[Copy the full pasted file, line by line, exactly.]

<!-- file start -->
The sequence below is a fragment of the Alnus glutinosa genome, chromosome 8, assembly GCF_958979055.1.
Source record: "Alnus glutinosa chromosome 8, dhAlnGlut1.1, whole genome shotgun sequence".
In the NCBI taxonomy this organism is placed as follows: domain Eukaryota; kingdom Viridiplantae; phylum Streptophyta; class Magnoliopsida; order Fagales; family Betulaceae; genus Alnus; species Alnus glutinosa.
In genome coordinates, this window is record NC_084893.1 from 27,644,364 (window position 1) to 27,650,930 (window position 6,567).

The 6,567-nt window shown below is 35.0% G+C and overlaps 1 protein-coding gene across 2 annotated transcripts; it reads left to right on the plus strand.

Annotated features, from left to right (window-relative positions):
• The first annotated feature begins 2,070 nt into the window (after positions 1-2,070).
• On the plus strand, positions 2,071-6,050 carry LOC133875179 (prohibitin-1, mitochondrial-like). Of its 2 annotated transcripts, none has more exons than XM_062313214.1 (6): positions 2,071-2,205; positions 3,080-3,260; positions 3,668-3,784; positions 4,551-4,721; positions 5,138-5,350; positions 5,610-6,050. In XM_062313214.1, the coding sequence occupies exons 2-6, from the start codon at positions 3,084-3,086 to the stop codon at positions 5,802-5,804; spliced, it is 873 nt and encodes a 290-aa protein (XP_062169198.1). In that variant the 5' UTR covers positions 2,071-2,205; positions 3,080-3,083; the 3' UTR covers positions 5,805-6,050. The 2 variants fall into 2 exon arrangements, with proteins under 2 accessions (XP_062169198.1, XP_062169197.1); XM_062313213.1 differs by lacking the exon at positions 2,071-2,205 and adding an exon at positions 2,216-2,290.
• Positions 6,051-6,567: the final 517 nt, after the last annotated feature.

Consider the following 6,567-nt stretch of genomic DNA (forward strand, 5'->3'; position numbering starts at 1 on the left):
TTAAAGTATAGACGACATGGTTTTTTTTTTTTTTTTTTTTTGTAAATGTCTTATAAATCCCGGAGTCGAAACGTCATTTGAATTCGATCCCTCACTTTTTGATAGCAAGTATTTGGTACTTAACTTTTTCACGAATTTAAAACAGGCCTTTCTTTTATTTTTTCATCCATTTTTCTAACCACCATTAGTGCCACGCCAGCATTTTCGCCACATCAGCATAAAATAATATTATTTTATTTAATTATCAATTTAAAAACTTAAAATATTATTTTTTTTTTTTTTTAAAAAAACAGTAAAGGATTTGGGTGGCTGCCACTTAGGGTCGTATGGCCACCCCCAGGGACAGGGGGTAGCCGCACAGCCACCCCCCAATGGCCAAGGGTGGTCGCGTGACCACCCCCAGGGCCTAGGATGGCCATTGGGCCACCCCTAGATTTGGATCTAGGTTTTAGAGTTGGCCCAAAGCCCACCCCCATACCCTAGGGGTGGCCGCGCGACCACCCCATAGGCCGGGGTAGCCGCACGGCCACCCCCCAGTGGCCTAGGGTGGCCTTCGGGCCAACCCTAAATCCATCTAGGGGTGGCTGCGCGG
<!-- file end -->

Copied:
The sequence below is a fragment of the Alnus glutinosa genome, chromosome 8, assembly GCF_958979055.1.
Source record: "Alnus glutinosa chromosome 8, dhAlnGlut1.1, whole genome shotgun sequence".
In the NCBI taxonomy this organism is placed as follows: domain Eukaryota; kingdom Viridiplantae; phylum Streptophyta; class Magnoliopsida; order Fagales; family Betulaceae; genus Alnus; species Alnus glutinosa.
In genome coordinates, this window is record NC_084893.1 from 27,644,364 (window position 1) to 27,650,930 (window position 6,567).

The 6,567-nt window shown below is 35.0% G+C and overlaps 1 protein-coding gene across 2 annotated transcripts; it reads left to right on the plus strand.

Annotated features, from left to right (window-relative positions):
• The first annotated feature begins 2,070 nt into the window (after positions 1-2,070).
• On the plus strand, positions 2,071-6,050 carry LOC133875179 (prohibitin-1, mitochondrial-like). Of its 2 annotated transcripts, none has more exons than XM_062313214.1 (6): positions 2,071-2,205; positions 3,080-3,260; positions 3,668-3,784; positions 4,551-4,721; positions 5,138-5,350; positions 5,610-6,050. In XM_062313214.1, the coding sequence occupies exons 2-6, from the start codon at positions 3,084-3,086 to the stop codon at positions 5,802-5,804; spliced, it is 873 nt and encodes a 290-aa protein (XP_062169198.1). In that variant the 5' UTR covers positions 2,071-2,205; positions 3,080-3,083; the 3' UTR covers positions 5,805-6,050. The 2 variants fall into 2 exon arrangements, with proteins under 2 accessions (XP_062169198.1, XP_062169197.1); XM_062313213.1 differs by lacking the exon at positions 2,071-2,205 and adding an exon at positions 2,216-2,290.
• Positions 6,051-6,567: the final 517 nt, after the last annotated feature.

Consider the following 6,567-nt stretch of genomic DNA (forward strand, 5'->3'; position numbering starts at 1 on the left):
TTAAAGTATAGACGACATGGTTTTTTTTTTTTTTTTTTTTTGTAAATGTCTTATAAATCCCGGAGTCGAAACGTCATTTGAATTCGATCCCTCACTTTTTGATAGCAAGTATTTGGTACTTAACTTTTTCACGAATTTAAAACAGGCCTTTCTTTTATTTTTTCATCCATTTTTCTAACCACCATTAGTGCCACGCCAGCATTTTCGCCACATCAGCATAAAATAATATTATTTTATTTAATTATCAATTTAAAAACTTAAAATATTATTTTTTTTTTTTTTTAAAAAAACAGTAAAGGATTTGGGTGGCTGCCACTTAGGGTCGTATGGCCACCCCCAGGGACAGGGGGTAGCCGCACAGCCACCCCCCAATGGCCAAGGGTGGTCGCGTGACCACCCCCAGGGCCTAGGATGGCCATTGGGCCACCCCTAGATTTGGATCTAGGTTTTAGAGTTGGCCCAAAGCCCACCCCCATACCCTAGGGGTGGCCGCGCGACCACCCCATAGGCCGGGGTAGCCGCACGGCCACCCCCCAGTGGCCTAGGGTGGCCTTCGGGCCAACCCTAAATCCATCTAGGGGTGGCTGCGCGG